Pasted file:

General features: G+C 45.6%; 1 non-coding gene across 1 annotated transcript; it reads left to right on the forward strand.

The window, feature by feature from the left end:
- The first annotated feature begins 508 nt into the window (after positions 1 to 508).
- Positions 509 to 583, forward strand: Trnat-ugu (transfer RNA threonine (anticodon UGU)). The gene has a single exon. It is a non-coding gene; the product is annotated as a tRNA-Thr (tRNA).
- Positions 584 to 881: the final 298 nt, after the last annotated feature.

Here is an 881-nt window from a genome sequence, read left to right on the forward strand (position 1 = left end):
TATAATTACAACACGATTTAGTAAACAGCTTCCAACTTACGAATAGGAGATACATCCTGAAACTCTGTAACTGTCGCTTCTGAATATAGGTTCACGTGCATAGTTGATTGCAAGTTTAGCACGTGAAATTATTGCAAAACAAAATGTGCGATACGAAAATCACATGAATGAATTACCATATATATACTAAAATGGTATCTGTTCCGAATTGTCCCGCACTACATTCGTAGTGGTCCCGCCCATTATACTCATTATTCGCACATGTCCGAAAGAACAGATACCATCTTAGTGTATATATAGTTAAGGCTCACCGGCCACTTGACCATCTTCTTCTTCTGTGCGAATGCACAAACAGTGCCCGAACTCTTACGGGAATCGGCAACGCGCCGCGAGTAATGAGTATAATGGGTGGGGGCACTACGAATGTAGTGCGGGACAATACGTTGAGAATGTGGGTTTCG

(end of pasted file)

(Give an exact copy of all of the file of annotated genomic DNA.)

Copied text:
General features: G+C 45.6%; 1 non-coding gene across 1 annotated transcript; it reads left to right on the forward strand.

The window, feature by feature from the left end:
- The first annotated feature begins 508 nt into the window (after positions 1 to 508).
- Positions 509 to 583, forward strand: Trnat-ugu (transfer RNA threonine (anticodon UGU)). The gene has a single exon. It is a non-coding gene; the product is annotated as a tRNA-Thr (tRNA).
- Positions 584 to 881: the final 298 nt, after the last annotated feature.

Here is an 881-nt window from a genome sequence, read left to right on the forward strand (position 1 = left end):
TATAATTACAACACGATTTAGTAAACAGCTTCCAACTTACGAATAGGAGATACATCCTGAAACTCTGTAACTGTCGCTTCTGAATATAGGTTCACGTGCATAGTTGATTGCAAGTTTAGCACGTGAAATTATTGCAAAACAAAATGTGCGATACGAAAATCACATGAATGAATTACCATATATATACTAAAATGGTATCTGTTCCGAATTGTCCCGCACTACATTCGTAGTGGTCCCGCCCATTATACTCATTATTCGCACATGTCCGAAAGAACAGATACCATCTTAGTGTATATATAGTTAAGGCTCACCGGCCACTTGACCATCTTCTTCTTCTGTGCGAATGCACAAACAGTGCCCGAACTCTTACGGGAATCGGCAACGCGCCGCGAGTAATGAGTATAATGGGTGGGGGCACTACGAATGTAGTGCGGGACAATACGTTGAGAATGTGGGTTTCG